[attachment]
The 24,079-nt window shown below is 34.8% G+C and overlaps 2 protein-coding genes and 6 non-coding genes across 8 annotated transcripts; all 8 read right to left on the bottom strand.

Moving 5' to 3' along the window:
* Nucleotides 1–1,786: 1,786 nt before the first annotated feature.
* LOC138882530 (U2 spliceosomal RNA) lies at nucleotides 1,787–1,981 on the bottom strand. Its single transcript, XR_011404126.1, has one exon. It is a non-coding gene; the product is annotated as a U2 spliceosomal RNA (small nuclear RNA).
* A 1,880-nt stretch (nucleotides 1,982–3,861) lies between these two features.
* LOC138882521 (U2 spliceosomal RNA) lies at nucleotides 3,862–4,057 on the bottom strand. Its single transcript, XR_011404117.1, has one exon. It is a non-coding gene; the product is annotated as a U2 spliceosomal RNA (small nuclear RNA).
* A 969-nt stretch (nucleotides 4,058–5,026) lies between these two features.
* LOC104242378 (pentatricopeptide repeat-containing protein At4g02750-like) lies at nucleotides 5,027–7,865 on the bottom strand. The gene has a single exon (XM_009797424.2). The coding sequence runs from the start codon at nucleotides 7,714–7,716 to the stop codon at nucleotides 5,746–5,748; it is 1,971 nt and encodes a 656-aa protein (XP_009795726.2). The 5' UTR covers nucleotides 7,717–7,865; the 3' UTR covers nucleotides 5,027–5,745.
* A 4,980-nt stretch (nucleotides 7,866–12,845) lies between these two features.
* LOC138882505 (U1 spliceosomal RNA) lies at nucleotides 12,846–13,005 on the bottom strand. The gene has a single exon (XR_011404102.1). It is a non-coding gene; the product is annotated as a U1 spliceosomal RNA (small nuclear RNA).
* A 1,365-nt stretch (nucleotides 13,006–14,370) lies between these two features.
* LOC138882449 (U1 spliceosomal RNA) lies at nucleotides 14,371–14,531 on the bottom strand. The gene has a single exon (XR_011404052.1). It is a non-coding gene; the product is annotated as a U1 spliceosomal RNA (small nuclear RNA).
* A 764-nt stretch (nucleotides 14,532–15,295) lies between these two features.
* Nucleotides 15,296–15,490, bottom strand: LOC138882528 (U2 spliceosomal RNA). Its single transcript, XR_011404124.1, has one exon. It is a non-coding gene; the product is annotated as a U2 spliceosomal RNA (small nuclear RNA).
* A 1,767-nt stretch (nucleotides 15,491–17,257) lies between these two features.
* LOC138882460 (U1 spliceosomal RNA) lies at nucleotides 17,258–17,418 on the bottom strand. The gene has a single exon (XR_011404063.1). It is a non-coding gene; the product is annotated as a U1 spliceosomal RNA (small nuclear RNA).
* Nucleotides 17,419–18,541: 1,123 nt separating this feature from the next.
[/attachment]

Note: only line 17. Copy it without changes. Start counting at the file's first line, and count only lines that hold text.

* Nucleotides 17,419–18,541: 1,123 nt separating this feature from the next.